“My first job is my home. We're lucky that Tom is a farmer and he's at home most of the time,” she adds, chewing a sweet to soothe a throat irritated by a chest infection. “In a household where both parents are under pressure, something gives and I think that what's going out of life is the choice. Whether you go out to work, or work part-time or choose to be at home, it's what works for you. I've never done guilt, to be honest. I've done my best in terms of my own family.”
Even at Christmas, when she finally made the decision to dive into national politics on the invitation of Enda Kenny at a meeting before the holidays, her career advancement did not dominate the household. “We're not obsessed with politics,” she says. “We had to make up a boxing and fitness kit for a little child, we were looking for batteries for computers and I was trying to stuff a turkey.”
This tableau of bucolic wholesomeness belies McGuinness's steely determination. She recalls joining RTé in 1980, where she initially worked as a researcher on the Late Late Show and “clinging on by my nails to contracts because having a job was a rare thing at the time”. In 1993, when the independent TV production company, Agtel, submitted a proposal to RTé for a weekly farming programme called Ear to the Ground, McGuinness, it's chosen presenter, never revealed that she was pregnant with twins. The programme started in September. The babies were born in November.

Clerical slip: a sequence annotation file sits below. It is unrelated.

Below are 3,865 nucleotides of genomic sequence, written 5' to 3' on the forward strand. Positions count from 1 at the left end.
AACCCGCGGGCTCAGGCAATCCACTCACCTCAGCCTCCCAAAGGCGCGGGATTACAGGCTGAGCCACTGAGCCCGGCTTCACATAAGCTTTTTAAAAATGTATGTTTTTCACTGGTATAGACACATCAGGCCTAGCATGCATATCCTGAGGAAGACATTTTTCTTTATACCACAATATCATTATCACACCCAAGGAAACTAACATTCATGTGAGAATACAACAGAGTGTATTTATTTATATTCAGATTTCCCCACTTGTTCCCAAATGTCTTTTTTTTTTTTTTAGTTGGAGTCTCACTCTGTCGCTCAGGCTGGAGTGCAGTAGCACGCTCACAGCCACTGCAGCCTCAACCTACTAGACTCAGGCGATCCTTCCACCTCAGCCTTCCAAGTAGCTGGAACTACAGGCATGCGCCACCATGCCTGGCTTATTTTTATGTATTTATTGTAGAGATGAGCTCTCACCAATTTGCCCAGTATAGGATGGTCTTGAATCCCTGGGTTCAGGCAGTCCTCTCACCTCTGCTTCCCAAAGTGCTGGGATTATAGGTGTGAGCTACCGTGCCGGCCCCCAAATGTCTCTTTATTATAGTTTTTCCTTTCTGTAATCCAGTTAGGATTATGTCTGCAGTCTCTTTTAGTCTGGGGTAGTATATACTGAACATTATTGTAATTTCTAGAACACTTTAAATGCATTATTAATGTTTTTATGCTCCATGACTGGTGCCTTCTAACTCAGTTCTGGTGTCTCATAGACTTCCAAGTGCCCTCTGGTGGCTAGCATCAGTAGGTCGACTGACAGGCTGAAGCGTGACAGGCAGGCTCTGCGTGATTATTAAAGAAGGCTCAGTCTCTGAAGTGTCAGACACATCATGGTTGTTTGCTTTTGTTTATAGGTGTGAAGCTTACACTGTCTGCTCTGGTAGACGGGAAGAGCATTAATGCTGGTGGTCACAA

“I never had a career plan. I got on by sheer dint of effort. I didn't have any great ambition to present the Late Late Show or be the director general of RTé and I probably could have presented the Late Late, whatever about the DG.”
Since taking her seat in the EU Parliament, having won 25 per cent of all votes cast in the Leinster constituency, the former editor of the Irish Independent's farm supplement has made several mostly non-contentious, consumer-friendly speeches on agriculture. She is a member of the parliament's agriculture and rural development committee as well as the budgets and petitions committee and is currently chairing an inquiry into the collapse of Equitable Life, a British company that sold cross-frontier insurance policies. All the while, her star has been rising back home.
In what might come to be retrospectively seen as a cruel twist, she was the guest speaker to launch constituency colleague Jim D'Arcy's general election campaign in Dundalk on 24 October last when she claimed that the resurgence of Fine Gael was critical for Irish democracy. “We have a duty to ourselves and to future generations to maintain and grow our strength as a party,” she said.
Asked how D'Arcy and the party's other Louth candidate, Fergus O'Dowd, one of the best Opposition performers in the Dáil, feel about her decision to run in the general election, she answers: “I talked to Fergus O'Dowd and Jim D'Arcy. Both of them are of the view that the electorate will decide. Obviously people might have liked me to say a year ago that I was running but it didn't arise. It would have been wrong for me to push my way into the constituency a year ago.
“South Kildare was also talked about as a suitable constituency for me but, with the M50 between me and South Kildare, it was never a realistic option, even though a lot of commentators said I would be a shoo-in. Maybe it says something about my character that security is not so important to me. It probably would have been when I was younger but, in my 40s, I'm prepared to put the neck out a bit and take a risk.”